Once again wood pellets seem to be on the receiving end of some rather poor press this week, with The Times declaring that they are only considered ‘carbon neutral’ due to a ‘loop hole’ in EU law[1]. There are a couple of scorching lines in the article, including an assertion that “ministers [made] false assumption[s]” about the carbon neutral nature of wood pellets. Concluding that wood pellets are not a “genuine carbon neutral [technology]” and thus it is “ridiculous” that wood pellets receive the same sort of subsidies as these genuine technologies.

It appears that Mr Brack – the fellow who wrote the report quoted in the Times – is basing his argument on the fact that if one chops a tree down and burns it, it releases carbon into the atmosphere, and that simply planting a tree at the same time you chopped one down doesn’t count because it’ll take ages for that new tree to absorb the carbon released by burning the first one. Even if that is the right way to look at this (it’s not), I’m still not sure that his case stands up. So, for the layman (with the odd simplification), lets run through how this works in practise:


You own a forest. It’s a small forest, it’s only got 20 trees in it. They’re all different ages too. There’s a 1-year-old tree, a 2-year-old tree, and so on right up to the oldest and biggest tree that’s 20-years-old. At the end of the year you chop down the 20-year-old tree and burn it. It releases 1 tree’s worth of carbon back into the atmosphere. You also plant a new sapling. At the end of the following year, you’ve got 20 trees again. There’s a 1-year old tree …. Between them those 20 trees have absorbed 1 tree’s worth of carbon from the atmosphere. 


This is the basis of the ‘carbon neutral’ nature of wood pellets. 


“Aha” you might exclaim, “but it takes a whole year to absorb the carbon from the tree that you burnt in one day!”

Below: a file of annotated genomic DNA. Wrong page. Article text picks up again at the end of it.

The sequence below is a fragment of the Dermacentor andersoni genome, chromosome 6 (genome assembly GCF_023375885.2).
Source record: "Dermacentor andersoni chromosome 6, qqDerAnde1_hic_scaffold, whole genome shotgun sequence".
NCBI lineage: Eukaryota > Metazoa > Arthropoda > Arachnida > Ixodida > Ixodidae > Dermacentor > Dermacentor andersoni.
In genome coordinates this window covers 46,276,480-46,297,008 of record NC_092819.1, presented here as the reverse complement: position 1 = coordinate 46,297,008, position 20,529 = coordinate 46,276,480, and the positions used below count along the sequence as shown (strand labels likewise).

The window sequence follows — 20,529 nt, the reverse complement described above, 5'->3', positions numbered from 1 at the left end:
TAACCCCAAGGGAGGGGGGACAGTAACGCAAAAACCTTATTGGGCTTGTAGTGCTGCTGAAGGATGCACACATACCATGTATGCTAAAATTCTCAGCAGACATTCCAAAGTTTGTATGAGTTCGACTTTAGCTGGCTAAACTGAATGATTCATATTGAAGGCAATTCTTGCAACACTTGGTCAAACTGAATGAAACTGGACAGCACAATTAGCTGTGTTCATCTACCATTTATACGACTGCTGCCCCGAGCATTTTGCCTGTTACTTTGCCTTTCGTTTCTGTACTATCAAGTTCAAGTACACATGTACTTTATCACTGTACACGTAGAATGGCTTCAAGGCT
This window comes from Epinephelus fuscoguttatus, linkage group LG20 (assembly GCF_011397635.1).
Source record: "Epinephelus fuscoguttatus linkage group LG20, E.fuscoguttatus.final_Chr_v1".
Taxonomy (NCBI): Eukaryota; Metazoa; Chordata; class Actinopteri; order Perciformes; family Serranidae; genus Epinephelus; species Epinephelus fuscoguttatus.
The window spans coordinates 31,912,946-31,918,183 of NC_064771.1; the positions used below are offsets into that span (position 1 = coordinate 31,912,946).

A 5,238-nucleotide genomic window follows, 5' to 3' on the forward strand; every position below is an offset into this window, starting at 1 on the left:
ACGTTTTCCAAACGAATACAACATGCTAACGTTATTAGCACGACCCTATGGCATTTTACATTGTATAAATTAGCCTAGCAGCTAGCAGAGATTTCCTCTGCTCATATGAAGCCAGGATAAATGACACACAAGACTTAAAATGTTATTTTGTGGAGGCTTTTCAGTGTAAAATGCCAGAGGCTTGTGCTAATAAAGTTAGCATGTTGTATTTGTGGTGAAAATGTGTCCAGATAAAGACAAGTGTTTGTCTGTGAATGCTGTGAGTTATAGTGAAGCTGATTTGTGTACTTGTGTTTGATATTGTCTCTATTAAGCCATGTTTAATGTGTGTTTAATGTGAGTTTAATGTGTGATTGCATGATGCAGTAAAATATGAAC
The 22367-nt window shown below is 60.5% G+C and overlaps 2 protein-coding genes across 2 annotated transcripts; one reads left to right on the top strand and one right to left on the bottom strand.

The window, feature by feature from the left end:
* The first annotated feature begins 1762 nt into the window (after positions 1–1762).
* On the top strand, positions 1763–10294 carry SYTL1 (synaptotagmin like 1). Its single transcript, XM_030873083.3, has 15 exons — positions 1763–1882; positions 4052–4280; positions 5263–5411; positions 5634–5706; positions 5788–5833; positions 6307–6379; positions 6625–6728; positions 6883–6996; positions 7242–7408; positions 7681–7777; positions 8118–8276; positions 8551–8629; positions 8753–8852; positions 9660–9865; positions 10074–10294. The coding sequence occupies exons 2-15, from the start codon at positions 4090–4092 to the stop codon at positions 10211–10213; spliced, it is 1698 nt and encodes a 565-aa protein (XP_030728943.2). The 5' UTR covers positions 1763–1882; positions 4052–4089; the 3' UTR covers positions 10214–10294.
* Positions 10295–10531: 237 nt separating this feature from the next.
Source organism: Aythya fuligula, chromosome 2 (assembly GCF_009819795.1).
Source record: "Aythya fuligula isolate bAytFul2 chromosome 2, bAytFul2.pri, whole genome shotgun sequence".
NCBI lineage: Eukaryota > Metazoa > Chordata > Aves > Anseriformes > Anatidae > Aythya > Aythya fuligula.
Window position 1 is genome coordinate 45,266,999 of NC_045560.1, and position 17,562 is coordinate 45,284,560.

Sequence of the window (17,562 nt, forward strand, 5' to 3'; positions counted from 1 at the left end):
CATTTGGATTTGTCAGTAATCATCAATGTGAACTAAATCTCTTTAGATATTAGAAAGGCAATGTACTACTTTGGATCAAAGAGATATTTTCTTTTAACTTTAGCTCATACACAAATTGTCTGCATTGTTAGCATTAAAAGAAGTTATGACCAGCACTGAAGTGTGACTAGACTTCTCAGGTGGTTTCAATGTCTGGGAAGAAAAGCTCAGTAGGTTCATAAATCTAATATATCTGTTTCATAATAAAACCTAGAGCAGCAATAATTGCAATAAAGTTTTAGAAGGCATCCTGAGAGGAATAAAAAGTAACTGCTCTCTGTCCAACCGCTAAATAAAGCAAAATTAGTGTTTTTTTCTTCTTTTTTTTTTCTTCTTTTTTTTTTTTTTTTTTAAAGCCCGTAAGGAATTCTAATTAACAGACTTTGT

Oh dear. The above is an example. The reality is that forests and woodland are continuously managed, with trees being planted and harvested constantly, and so the consumption and release of carbon from the atmosphere is pretty much neutral – hence the term.

“What about those unscrupulous companies clear felling acre after acre of forest and not replanting them?”


Interestingly, the wood pellet industry is stopping exactly that scenario from happening. Wood pellets in the UK go through an incredibly laborious sustainability certification scheme to ensure that they do not come from anywhere with unsustainable forestry practices. While unsustainable pellets probably exist somewhere, there isn’t anywhere else in the world that checks the sustainability of regulated pellets as laboriously as the UK.

In 2013 the US consumed 63.6 million tonnes of wood less than it did in 2003[2]. Part of this is due to the cyclical nature of wood consumption – but a large part of this is down to the digital revolution. I’m assuming you’re reading this on a screen and not on paper? 

Making sure that forests have a ‘job’ is an important part of ensuring their continued existence. If the land currently forested can’t deliver its owners a yield, a natural consequence would be that land being put to a different use – we’d call that deforestation. Thus the use of wood pellets ought to be viewed as an important positive influence on the environment from both a carbon and forest perspective. Those seeking to portray wood pellets as carbon spewing harbingers of doom need to find a clue, fast.



Stuart Fitzgerald

Managing Director

White Horse Energy



[1] http://www.thetimes.co.uk/article/450m-lost-over-failed-green-power-programme-n7hf0h6ht


[2] https://www.fpl.fs.fed.us/documnts/fplrp/fpl_rp679.pdf 
Posted: 23/02/2017 16:58:36 by Stuart Fitzgerald | with 0 comments